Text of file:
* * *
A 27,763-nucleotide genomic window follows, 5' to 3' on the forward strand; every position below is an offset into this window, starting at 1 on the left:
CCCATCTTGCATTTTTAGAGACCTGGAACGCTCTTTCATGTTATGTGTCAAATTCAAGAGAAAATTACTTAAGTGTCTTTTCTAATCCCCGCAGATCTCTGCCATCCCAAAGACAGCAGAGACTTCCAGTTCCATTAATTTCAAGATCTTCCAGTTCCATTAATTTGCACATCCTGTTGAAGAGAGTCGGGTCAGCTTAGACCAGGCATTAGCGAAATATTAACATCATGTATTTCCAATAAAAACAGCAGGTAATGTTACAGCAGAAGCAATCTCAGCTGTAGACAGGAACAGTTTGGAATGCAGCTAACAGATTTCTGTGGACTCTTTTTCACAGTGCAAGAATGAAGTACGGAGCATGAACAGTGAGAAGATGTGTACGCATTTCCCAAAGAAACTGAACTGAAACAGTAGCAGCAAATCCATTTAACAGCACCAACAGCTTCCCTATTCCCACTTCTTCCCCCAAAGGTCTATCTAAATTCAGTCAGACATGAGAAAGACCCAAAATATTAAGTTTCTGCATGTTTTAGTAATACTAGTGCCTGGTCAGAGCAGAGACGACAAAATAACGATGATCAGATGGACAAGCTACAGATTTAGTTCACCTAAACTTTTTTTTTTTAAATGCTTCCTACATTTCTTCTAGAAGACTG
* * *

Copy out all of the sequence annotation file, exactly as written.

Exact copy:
A 27,763-nucleotide genomic window follows, 5' to 3' on the forward strand; every position below is an offset into this window, starting at 1 on the left:
CCCATCTTGCATTTTTAGAGACCTGGAACGCTCTTTCATGTTATGTGTCAAATTCAAGAGAAAATTACTTAAGTGTCTTTTCTAATCCCCGCAGATCTCTGCCATCCCAAAGACAGCAGAGACTTCCAGTTCCATTAATTTCAAGATCTTCCAGTTCCATTAATTTGCACATCCTGTTGAAGAGAGTCGGGTCAGCTTAGACCAGGCATTAGCGAAATATTAACATCATGTATTTCCAATAAAAACAGCAGGTAATGTTACAGCAGAAGCAATCTCAGCTGTAGACAGGAACAGTTTGGAATGCAGCTAACAGATTTCTGTGGACTCTTTTTCACAGTGCAAGAATGAAGTACGGAGCATGAACAGTGAGAAGATGTGTACGCATTTCCCAAAGAAACTGAACTGAAACAGTAGCAGCAAATCCATTTAACAGCACCAACAGCTTCCCTATTCCCACTTCTTCCCCCAAAGGTCTATCTAAATTCAGTCAGACATGAGAAAGACCCAAAATATTAAGTTTCTGCATGTTTTAGTAATACTAGTGCCTGGTCAGAGCAGAGACGACAAAATAACGATGATCAGATGGACAAGCTACAGATTTAGTTCACCTAAACTTTTTTTTTTTAAATGCTTCCTACATTTCTTCTAGAAGACTG